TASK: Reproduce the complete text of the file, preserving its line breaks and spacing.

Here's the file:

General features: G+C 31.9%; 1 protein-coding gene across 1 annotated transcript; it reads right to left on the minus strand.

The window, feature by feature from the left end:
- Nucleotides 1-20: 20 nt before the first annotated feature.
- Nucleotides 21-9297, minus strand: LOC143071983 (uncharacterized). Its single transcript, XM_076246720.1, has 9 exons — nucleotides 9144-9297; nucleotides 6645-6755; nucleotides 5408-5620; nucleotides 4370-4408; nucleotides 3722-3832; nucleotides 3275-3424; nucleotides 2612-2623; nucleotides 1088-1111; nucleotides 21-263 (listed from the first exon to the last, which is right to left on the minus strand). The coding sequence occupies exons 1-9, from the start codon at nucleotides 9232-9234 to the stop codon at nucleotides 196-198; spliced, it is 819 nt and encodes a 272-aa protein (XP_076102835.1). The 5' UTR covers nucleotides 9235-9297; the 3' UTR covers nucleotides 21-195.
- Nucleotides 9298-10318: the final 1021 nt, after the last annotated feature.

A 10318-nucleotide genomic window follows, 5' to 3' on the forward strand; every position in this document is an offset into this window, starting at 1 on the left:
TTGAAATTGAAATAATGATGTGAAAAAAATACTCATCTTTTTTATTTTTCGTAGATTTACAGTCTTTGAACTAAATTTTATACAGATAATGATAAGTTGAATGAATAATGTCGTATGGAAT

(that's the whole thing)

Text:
General features: G+C 31.9%; 1 protein-coding gene across 1 annotated transcript; it reads right to left on the minus strand.

The window, feature by feature from the left end:
- Nucleotides 1-20: 20 nt before the first annotated feature.
- Nucleotides 21-9297, minus strand: LOC143071983 (uncharacterized). Its single transcript, XM_076246720.1, has 9 exons — nucleotides 9144-9297; nucleotides 6645-6755; nucleotides 5408-5620; nucleotides 4370-4408; nucleotides 3722-3832; nucleotides 3275-3424; nucleotides 2612-2623; nucleotides 1088-1111; nucleotides 21-263 (listed from the first exon to the last, which is right to left on the minus strand). The coding sequence occupies exons 1-9, from the start codon at nucleotides 9232-9234 to the stop codon at nucleotides 196-198; spliced, it is 819 nt and encodes a 272-aa protein (XP_076102835.1). The 5' UTR covers nucleotides 9235-9297; the 3' UTR covers nucleotides 21-195.
- Nucleotides 9298-10318: the final 1021 nt, after the last annotated feature.

A 10318-nucleotide genomic window follows, 5' to 3' on the forward strand; every position in this document is an offset into this window, starting at 1 on the left:
TTGAAATTGAAATAATGATGTGAAAAAAATACTCATCTTTTTTATTTTTCGTAGATTTACAGTCTTTGAACTAAATTTTATACAGATAATGATAAGTTGAATGAATAATGTCGTATGGAAT